The principles tacitly adopted by the Committee and steadily adhered to may be briefly indicated. The question at issue has been limited to that of saloons for Cambridge. General theories of legislation have not been discussed. No inquisition has been made as to individual beliefs or habits. The platform has been kept broad enough to hold any man who, for any reason, does not want the licensed saloon in Cambridge. There has been no denunciation of men holding a different view, but a patient and, in many instances, a successful attempt to convince them by demonstrated results. The appeal has been made every year to moderate men, at first as an experiment, then in the interest of fair play, and later to sustain a system whose benefits had become obvious to most fair-minded men. The Committee [232] never las recognized any social, political or religious differences. It has included in its membership Republicans, Democrats, Prohibitionists and Independents, but never has found time to discuss politics. Catholics and all denominations of Protestants have worked together in its membership with mutual respect and goodwill. It has never taken sides with any municipal party or candidates. It has had but one thing in view, the use of every honorable means to bring out the largest possible no-license vote.

As to results: The 122 saloons which used to exist in Cambridge with the sanction of the law have been closed. Most of them have been occupied for other business purposes or have been remodelled as dwellings. There are, of course, some places where liquor is illegally sold, but they are not numerous, and there is no trace anywhere of an open liquor traffic. The enforcement of the law is almost uniformly thorough. honest and impartial, and it is sustained by a strong public sentiment. After the first no-license victory, a Citizens' Law Enforcement Association was formed, for the purpose. not of conducting prosecutions, butt of assisting the authorities and of keeping the public informed. Its membership was not limited to no-license men, but included voters who had voted for license, but whose respect for the dignity of law w — as stronger than their individual opinions on the license question. It was useful for a time, but its activities have not been needed of recent years.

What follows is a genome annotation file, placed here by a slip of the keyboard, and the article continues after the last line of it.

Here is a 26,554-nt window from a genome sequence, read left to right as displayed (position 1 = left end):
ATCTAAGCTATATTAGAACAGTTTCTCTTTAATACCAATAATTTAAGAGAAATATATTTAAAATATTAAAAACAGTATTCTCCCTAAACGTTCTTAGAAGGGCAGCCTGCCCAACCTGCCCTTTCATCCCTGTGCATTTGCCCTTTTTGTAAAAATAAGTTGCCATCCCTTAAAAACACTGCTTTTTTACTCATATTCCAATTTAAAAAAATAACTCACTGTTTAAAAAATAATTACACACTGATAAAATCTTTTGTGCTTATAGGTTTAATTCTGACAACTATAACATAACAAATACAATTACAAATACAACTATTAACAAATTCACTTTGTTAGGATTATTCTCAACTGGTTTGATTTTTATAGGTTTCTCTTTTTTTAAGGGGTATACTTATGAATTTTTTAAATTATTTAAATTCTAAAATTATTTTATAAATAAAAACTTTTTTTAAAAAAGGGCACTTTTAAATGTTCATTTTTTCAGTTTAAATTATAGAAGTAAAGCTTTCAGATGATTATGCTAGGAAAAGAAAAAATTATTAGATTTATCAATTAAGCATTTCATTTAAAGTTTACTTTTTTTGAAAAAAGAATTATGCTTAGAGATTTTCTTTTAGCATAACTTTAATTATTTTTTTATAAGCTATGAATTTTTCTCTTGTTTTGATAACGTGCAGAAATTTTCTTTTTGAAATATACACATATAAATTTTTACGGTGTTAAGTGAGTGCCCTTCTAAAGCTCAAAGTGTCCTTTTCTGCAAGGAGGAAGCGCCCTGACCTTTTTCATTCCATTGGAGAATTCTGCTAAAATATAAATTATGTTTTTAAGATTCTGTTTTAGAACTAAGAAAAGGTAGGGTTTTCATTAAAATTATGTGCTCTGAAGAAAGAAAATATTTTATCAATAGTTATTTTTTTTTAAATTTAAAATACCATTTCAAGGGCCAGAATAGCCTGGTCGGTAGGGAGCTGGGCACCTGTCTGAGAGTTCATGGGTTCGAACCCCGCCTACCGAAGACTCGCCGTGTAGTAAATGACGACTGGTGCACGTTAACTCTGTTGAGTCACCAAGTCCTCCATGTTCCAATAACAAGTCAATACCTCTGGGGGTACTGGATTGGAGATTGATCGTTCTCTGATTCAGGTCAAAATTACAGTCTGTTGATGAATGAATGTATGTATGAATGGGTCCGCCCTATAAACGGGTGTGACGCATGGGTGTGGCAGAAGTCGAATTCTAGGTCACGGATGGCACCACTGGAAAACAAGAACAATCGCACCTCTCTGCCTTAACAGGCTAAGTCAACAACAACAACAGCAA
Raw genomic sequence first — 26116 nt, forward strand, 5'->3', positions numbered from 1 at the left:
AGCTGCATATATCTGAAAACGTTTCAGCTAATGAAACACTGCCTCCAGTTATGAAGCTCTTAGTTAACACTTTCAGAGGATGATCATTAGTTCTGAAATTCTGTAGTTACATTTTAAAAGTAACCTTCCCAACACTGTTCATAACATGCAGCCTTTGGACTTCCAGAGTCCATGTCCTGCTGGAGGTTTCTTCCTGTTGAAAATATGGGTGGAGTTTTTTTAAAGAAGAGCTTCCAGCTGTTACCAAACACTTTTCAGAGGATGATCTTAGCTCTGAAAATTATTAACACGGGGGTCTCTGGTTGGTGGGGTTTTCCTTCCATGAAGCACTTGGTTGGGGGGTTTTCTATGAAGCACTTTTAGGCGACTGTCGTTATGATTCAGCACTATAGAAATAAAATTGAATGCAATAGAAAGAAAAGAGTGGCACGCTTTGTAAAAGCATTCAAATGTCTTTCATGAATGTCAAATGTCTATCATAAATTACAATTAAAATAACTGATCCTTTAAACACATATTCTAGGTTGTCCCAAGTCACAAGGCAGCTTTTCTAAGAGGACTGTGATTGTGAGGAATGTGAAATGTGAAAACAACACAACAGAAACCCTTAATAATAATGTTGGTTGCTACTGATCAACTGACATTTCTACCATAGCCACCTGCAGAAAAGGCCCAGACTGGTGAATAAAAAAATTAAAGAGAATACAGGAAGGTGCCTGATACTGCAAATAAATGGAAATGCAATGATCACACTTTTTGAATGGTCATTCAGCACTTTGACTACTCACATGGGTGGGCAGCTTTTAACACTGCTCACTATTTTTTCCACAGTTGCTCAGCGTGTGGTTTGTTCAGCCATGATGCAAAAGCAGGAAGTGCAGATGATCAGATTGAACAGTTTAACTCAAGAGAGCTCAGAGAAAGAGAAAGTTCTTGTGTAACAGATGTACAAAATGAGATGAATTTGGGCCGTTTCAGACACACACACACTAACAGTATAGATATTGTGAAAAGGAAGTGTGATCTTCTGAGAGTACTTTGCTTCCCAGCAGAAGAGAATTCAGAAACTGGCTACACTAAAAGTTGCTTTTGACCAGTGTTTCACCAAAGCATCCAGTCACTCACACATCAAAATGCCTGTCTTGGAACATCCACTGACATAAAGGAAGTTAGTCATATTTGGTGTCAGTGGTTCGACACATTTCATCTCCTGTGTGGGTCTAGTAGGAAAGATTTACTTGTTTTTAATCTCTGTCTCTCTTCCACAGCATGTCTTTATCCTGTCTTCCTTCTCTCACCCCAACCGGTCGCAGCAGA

That Cambridge has prospered under no-license cannot be disputed. The rate of increase in valuation has been nearly double that of the preceding license years, and the growth of population also has been nearly twice as rapid as under license. During five license years, 101 new houses, on the average, [233] were built each year. In 1894, in spite of the hard times, there were 494 new houses built. In 1894, also, the deposits in Cambridge savings banks were larger, by more than $600, 00000, than in the last year of license. The Chief of Police and each of the three police captains have given public testimony to the improved condition of the streets and the falling-off in drunken violence which have resulted from closing the saloons; and physicians, large employers of labor, school teachers and Protestant and Catholic clergymen have testified to improvement in the condition of the people. As to the effect of no-license upon local business, 266 business men in all departments of trade signed a public statement in December. 1841, declaring their conviction that no-license had promoted the material interests of the city and expressing the hope that the policy would be continued.

Following is a record of the vote each year. It will be seen that the no-license majority since 1886 has ranged between 486 and 1503, but never has been large enough to justify a relaxation of effort: